Monthly Archives: July 2013
I love this timely song by Reach Records artist, Derek Minor. It takes an honest look at how the love of money has taken root in the lives of artists, reality television “stars”, business types, etc., and, yes, even some preachers. This is an insidious sin that we all need Jesus to set us free from.
“But godliness with contentment is great gain, for we brought nothing into the world, and we cannot take anything out of the world. But if we have food and clothing, with these we will be content. But those who desire to be rich fall into temptation, into a snare, into many senseless and harmful desires that plunge people into ruin and destruction. For the love of money is a root of all kinds of evils. It is through this craving that some have wandered away from the faith and pierced themselves with many pangs.” (1 Timothy 6:6-10 – ESV)
In some places and with some people, preaching God’s Word is passé, and even looked upon with disdain.
As preachers, what are we to think about this sentiment and attitude? How should we respond? Should we change our approach to communicating the Word of God to appease people or to make the Scripture more palatable to them?
Obviously, the answer to this last question is a resounding “No!” Why? Because we have been commanded by God to faithfully preach His Scripture: “Preach the word; be ready in season and out of season; reprove, rebuke, and exhort, with complete patience and teaching.” (2 Timothy 4:2 – ESV)
John Piper, Voddie Baucham, and Miguel Nunez give further commentary on this topic in the following video from The Gospel Coalition website:
We are just a little over a month away from our conference season here at Antioch. In September, we are rolling out three conferences that we pray will be life-changing for all those in attendance:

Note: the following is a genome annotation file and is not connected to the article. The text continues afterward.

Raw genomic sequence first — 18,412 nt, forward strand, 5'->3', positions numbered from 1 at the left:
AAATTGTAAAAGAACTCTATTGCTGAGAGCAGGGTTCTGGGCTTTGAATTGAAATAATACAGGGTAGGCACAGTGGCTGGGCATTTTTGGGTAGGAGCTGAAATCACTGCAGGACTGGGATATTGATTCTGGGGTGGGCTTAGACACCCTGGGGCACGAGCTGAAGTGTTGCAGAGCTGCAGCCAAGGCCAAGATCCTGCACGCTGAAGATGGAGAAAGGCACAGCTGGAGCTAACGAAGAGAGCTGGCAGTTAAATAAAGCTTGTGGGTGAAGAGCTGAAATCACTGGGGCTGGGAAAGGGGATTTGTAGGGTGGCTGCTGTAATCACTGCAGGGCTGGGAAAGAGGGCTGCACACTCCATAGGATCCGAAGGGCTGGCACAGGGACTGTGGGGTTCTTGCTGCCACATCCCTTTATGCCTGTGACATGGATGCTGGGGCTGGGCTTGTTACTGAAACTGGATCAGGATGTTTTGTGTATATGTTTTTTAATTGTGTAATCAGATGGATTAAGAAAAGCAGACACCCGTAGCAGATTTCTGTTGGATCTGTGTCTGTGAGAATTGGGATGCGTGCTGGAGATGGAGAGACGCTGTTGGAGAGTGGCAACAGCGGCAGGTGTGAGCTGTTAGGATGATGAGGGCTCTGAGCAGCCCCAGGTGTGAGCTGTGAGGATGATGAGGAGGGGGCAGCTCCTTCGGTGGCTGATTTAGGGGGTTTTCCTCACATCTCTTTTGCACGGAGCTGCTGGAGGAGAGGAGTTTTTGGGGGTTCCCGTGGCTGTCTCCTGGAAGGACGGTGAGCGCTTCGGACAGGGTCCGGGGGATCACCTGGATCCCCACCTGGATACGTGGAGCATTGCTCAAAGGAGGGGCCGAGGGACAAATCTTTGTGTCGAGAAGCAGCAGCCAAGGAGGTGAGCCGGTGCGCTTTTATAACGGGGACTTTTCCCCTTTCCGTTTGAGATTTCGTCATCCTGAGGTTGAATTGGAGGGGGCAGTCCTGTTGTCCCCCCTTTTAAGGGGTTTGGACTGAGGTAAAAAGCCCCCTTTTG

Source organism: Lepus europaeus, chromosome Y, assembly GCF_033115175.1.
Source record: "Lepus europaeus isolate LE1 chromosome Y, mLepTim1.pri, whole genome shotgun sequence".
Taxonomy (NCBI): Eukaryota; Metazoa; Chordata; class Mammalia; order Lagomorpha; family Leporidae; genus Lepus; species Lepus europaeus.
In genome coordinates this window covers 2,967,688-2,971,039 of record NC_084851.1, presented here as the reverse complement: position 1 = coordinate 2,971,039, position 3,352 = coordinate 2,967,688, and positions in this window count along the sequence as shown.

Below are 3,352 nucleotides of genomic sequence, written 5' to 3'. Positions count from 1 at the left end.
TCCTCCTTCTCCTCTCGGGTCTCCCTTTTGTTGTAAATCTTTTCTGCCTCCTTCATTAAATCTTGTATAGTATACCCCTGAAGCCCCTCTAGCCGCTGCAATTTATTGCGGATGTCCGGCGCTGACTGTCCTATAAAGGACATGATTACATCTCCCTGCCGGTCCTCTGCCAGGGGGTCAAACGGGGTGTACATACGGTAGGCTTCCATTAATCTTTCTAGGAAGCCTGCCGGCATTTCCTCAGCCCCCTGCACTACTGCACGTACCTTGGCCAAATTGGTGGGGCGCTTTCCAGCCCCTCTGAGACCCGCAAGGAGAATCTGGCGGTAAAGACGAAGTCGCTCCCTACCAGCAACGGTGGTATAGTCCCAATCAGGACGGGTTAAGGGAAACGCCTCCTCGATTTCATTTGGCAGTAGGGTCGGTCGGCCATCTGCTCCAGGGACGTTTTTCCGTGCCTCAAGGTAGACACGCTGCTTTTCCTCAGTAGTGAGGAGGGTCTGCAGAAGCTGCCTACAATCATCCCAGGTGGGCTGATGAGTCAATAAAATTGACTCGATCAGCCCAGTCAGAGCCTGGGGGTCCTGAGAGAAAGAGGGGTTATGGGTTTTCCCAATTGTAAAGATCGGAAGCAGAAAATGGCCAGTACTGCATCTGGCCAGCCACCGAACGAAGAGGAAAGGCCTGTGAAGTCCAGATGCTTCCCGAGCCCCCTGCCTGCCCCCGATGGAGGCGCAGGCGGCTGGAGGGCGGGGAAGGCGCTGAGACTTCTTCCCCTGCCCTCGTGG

Check out this promo video:
For more information (conference speakers and schedule) and to register, click here!
The defining essence of an expository sermon lies primarily in its content, not its form. But thesis 4 [There is No Such Thing as the Sermon Form] needs to be qualified. Some people disagree with it. They believe that preaching is marked by a certain form, and they should know…So if you drive your homiletical car down a new road, you may be in for a bumpy ride. Davies observes that for many people, preaching is like church bells – an easily recognized and comforting sound that will be tolerated so long as it does not disturb early morning sleep. Howard adds, “Ruts become routines. Routine, carried on in the local church, tends to become ‘righteous.’ Righteous routine becomes unassailably, uncritically rigid – the best and only way to do things. Along come those who want to make a change in this rigidly righteous routine. They may find out that what they propose to change is something that others are deeply attached to and not about to change…Fierce defenders of the established faith are also often fierce defenders of the established format.”
Preaching With Variety: How To Re-create the Dynamics of Biblical Genres by Jeffrey D. Arthurs (pp. 16-17)